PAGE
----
The remainder of the unspent income could be taxed, which would put a greater burden on high-income earners who would either pay taxes on a larger amount or would spend in greater amounts. Either way is a net benefit to society. Low-income earners who are eking out their existence wouldn't pay any tax at all.


Are you going to subtract credit card debt from the leftover money? What about investments? Wouldn't you be punishing people who are trying to save money to buy a home or start a business?
 
2013-02-08 02:52:39 AM  

MrSteve007: ShawnDoc: But then you have to deal with Seattle weather. There's a reason you have the highest suicide rates in the nation.

I thought so too, but interestingly, this Business Insider article doesn't even put us in the top-15. Bloomberg news says Portland OR is the unhappiest city (Seattle is #20).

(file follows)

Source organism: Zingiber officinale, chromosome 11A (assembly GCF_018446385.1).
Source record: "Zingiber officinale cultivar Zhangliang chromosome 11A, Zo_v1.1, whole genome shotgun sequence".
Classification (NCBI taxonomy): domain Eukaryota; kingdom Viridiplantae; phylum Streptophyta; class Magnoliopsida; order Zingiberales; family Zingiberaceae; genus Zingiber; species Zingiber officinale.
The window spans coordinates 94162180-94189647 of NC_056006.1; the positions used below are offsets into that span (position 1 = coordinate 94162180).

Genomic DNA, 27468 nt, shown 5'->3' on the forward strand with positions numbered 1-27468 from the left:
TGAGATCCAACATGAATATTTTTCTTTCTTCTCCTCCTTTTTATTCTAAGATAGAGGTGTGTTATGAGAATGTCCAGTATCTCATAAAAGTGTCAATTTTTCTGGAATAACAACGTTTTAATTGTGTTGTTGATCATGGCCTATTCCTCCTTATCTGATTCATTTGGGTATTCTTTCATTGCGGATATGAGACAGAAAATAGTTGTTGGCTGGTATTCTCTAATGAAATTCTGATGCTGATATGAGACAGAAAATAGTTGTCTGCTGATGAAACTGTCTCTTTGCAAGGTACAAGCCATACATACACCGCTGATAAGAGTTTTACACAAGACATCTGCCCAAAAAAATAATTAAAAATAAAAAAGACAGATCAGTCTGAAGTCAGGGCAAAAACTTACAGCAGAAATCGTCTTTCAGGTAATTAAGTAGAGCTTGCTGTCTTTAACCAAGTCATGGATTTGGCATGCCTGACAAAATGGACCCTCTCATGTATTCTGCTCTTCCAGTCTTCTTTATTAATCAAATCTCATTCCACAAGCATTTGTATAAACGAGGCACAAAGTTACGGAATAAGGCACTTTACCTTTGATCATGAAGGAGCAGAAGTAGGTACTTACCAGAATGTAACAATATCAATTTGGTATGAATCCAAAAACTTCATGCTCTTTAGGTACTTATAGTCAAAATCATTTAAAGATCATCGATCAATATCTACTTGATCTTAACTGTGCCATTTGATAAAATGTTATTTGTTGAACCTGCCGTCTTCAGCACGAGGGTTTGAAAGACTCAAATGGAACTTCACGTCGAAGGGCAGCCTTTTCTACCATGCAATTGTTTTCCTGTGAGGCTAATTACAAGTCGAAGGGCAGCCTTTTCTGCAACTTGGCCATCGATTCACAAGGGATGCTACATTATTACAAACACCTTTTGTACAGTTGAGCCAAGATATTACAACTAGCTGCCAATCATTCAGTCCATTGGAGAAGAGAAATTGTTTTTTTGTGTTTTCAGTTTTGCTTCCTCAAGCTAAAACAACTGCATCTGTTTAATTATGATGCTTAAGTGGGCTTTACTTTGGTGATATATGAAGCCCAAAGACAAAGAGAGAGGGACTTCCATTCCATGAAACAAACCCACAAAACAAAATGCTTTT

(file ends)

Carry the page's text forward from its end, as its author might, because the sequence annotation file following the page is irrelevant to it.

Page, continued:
Yet Portland's the 5th best city to live in. Go figure.
 
2013-02-08 02:54:40 AM  

fusillade762: AverageAmericanGuy: Lately I've been thinking of ways to skirt tax laws, because ever since the dollar's gone to shiat my tax burden has been pretty hefty, even though I live and work overseas.

What if you weren't taxed on your income, but on the percentage of your income left over after deducting all your expenses. Food, housing, repairs, fuel, toys, video games, TVs, every expense. Since you're spending that money, it's going back into the economy, so it's not being hoarded and removed from the economy. Then, at the end of the year, if you spent everything you have, you aren't going to get hit by a tax bill that sends you into debt. Rather, you'd owe nothing since you've already passed along the money.

The remainder of the unspent income could be taxed, which would put a greater burden on high-income earners who would either pay taxes on a larger amount or would spend in greater amounts. Either way is a net benefit to society. Low-income earners who are eking out their existence wouldn't pay any tax at all.